MUMBAI: India’s first real estate investment trust (REIT), Embassy Office Parks REIT, is going ahead with its plans to invite subscription from investors despite a last-minute objection from a third party.
The creditor to one of the equity partners in an underlying asset has claimed that a court order restrains the REIT from including assets owned by the partner. However, till the time of going to press, the regulators had not issued any notice to the REIT lead managers or the sponsors.
Mandava Holdings Pvt. Ltd, one of the creditors to Manyata Promoters Pvt. Ltd chairman Reddy Veeranna, has complained to the markets regulator and exchanges that Embassy REIT has failed to disclose that a Bengaluru court has restrained Reddy, a partner in an underlying asset of Embassy REIT, from creating third-party rights in properties owned by him. Mandava has also sent legal notices to merchant bankers for disclosure violations in public offer papers. A copy of the complaint letter has been reviewed by Mint.
Embassy Manyata Business Park is one of the portfolio assets of the Embassy REIT, which will open for subscription on Monday. Embassy Manyata is owned by Manyata Promoters Pvt. Ltd, Bengaluru-based developer Embassy Group and Blackstone Group Lp. Manyata Promoters, owned by Reddy, holds 27% of the shareholding. According to the REIT’s initial public offering documents filed with the Securities and Exchange Board of India (Sebi), Reddy was to transfer his shareholding to Embassy REIT in exchange for REIT units.
Embassy REIT, backed by global private equity giant Blackstone Group and Embassy Property Developments Pvt. Ltd, plans to raise ₹4,750 crore in India’s first REIT listing.
Of the 33 million sq. ft in the Embassy REIT offer, only 14 million sq. ft from Embassy Manyata has been included. The rest of the properties include Express Towers at Nariman Point in Mumbai and First International Finance Centre in the Bandra Kurla Complex.
Mandava Holdings in the complaint to Sebi on 12 March said the 31 January court order preventing Reddy from creating third-party rights “has not been mentioned anywhere in the DRHP (draft red herring prospectus)."
“The order was passed in view of substantial debt owed by Reddy Veeranna to Mandava Holdings," it said in the complaint. As on date, Reddy owes ₹72.71 crore in principal payment and ₹68 crore in interest, Mandava claimed.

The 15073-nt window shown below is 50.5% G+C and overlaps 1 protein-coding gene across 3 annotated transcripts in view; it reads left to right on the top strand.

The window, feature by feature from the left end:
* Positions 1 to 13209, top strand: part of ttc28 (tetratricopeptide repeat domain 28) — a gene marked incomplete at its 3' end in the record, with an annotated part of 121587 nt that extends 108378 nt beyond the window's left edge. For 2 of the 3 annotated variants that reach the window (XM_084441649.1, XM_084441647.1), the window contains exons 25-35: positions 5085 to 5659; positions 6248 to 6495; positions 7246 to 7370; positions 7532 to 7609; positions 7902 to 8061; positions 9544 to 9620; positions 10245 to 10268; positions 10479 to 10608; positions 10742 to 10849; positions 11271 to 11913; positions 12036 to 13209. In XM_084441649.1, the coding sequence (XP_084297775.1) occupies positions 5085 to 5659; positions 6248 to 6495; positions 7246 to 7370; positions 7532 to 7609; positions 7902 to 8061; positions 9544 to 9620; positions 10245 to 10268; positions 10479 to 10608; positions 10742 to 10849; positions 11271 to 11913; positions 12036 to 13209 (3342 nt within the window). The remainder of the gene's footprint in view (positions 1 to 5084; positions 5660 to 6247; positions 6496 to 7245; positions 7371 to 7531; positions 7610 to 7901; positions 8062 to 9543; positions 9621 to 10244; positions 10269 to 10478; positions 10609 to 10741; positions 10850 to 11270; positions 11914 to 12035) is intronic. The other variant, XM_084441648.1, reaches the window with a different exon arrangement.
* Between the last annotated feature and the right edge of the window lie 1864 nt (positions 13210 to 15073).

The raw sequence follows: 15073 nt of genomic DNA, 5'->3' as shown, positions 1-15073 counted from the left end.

Mandava has also asked the investment bankers “not to proceed with the offer without appropriate disclosures to the public".
“You are also advised not to issue any units in exchange for the shares held by Mr Reddy Veeranna. In the event you issue the same, we shall be constrained to take actions under the law against all concerned at your costs and you alone shall be liable for all consequences," the notice added.
A spokesperson for Embassy Office Parks REIT said: “The matter is a civil dispute between two parties (one being the minority shareholder in one of the REIT assets, and the other a third party) and the matter bears no direct nexus to the sponsors, the REIT manager or any of the REIT assets. Despite having firm legal footing, the manager exercised caution and published a public announcement in newspapers where pre-issue advertisements were published. The amount in question is immaterial, and overall represents less than 1% of the issue size."
An email sent on 16 March to Sebi seeking a response remained unanswered.
However, two people familiar with the developments said Sebi asked Embassy to disclose the court case to investors by way of a notice. On Saturday, a notice was issued in national dailies.
A Mandava Holdings spokesperson said, “ We have shared the court order with a request to Sebi about the non-disclosure of the same in the offer document which is material information. We are awaiting action from Sebi on the notice issued by us."